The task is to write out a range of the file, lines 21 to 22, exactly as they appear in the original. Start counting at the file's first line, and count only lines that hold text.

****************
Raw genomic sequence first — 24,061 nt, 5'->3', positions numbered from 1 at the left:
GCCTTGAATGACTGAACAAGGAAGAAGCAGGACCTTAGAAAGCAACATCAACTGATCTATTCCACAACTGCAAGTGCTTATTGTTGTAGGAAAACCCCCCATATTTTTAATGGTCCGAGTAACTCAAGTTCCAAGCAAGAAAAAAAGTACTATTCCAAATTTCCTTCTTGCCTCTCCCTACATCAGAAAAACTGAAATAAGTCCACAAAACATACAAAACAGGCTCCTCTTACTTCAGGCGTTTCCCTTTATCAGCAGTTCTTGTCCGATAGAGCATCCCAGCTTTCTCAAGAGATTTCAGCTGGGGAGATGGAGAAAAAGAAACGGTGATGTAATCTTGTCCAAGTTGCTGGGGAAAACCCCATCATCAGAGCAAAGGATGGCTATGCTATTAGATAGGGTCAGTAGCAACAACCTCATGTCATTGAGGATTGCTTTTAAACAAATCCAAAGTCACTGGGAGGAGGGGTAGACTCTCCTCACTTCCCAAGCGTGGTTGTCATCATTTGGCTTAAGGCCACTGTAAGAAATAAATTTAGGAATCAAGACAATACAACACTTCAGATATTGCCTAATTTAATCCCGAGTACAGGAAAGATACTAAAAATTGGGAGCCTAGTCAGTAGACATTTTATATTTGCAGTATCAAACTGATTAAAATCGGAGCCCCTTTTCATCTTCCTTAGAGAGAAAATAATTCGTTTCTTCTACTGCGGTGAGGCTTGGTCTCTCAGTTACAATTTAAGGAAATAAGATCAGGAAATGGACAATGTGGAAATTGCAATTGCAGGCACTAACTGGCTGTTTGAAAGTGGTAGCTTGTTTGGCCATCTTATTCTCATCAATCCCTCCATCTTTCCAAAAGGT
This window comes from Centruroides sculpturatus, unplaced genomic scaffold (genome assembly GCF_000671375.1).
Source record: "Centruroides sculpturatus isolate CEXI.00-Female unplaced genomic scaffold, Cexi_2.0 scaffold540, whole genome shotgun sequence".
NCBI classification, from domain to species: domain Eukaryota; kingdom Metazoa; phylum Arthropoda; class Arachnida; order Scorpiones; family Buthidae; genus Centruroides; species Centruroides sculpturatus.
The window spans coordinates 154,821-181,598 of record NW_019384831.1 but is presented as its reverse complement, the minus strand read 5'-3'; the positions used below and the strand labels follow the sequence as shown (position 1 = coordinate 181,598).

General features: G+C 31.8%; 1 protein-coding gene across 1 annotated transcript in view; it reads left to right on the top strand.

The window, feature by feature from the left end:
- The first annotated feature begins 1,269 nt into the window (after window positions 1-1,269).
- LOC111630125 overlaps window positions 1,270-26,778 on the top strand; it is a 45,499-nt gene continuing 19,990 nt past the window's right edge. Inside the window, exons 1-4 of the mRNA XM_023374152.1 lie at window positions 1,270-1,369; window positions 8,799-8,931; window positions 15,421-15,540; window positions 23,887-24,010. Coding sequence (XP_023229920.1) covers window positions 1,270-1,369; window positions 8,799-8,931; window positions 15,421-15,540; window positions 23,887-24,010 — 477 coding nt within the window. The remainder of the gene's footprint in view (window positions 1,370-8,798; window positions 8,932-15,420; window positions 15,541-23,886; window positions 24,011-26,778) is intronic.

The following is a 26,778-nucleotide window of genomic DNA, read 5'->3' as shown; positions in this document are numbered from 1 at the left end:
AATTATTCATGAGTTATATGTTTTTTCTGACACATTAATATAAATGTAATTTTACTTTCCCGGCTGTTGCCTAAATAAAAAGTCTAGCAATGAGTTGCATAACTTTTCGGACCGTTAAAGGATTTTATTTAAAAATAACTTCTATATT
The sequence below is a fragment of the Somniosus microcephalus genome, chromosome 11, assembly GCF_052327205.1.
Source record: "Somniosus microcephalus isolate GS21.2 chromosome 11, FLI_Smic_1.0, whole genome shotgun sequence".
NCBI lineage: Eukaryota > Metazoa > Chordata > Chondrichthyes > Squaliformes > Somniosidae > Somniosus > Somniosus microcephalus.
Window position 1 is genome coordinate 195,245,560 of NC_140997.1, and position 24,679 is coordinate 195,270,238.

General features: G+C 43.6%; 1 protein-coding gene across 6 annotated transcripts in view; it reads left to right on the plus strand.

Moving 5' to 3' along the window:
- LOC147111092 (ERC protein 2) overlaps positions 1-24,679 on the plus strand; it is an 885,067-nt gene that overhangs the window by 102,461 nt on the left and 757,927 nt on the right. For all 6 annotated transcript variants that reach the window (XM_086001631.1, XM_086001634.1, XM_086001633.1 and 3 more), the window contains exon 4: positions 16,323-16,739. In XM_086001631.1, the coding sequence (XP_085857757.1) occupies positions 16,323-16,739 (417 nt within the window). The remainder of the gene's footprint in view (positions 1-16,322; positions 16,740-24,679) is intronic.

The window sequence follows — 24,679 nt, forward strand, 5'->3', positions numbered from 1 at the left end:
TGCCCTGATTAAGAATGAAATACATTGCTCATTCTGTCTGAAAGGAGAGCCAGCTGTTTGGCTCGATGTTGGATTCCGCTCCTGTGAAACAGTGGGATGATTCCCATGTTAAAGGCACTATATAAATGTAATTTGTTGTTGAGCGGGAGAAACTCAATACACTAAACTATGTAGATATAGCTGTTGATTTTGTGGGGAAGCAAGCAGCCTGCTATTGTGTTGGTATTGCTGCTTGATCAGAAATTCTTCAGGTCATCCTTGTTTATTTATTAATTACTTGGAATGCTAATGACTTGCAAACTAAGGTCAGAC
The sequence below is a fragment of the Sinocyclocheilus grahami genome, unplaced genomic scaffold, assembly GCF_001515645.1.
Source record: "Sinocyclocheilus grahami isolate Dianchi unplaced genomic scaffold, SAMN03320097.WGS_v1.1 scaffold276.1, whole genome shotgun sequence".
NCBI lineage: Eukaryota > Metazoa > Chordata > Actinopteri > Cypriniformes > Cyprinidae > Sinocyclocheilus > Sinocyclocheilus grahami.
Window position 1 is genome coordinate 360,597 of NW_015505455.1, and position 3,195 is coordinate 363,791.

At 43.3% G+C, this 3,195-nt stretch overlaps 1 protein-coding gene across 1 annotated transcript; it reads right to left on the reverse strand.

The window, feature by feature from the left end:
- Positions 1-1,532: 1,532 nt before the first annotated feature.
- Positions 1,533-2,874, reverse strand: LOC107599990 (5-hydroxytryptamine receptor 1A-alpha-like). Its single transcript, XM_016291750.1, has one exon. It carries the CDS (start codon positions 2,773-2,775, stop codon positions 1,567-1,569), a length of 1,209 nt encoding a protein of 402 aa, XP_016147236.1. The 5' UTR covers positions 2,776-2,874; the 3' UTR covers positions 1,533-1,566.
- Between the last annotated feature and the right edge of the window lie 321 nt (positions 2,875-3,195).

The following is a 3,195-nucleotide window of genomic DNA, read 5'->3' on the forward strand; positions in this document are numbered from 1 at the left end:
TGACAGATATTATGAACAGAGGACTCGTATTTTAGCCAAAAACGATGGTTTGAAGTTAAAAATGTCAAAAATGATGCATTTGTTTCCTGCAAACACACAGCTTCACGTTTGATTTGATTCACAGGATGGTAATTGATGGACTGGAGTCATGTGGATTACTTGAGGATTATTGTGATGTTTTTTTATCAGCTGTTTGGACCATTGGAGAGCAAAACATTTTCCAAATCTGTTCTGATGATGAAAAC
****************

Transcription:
TGCCCTGATTAAGAATGAAATACATTGCTCATTCTGTCTGAAAGGAGAGCCAGCTGTTTGGCTCGATGTTGGATTCCGCTCCTGTGAAACAGTGGGATGATTCCCATGTTAAAGGCACTATATAAATGTAATTTGTTGTTGAGCGGGAGAAACTCAATACACTAAACTATGTAGATATAGCTGTTGATTTTGTGGGGAAGCAAGCAGCCTGCTATTGTGTTGGTATTGCTGCTTGATCAGAAATTCTTCAGGTCATCCTTGTTTATTTATTAATTACTTGGAATGCTAATGACTTGCAAACTAAGGTCAGAC
The sequence below is a fragment of the Sinocyclocheilus grahami genome, unplaced genomic scaffold, assembly GCF_001515645.1.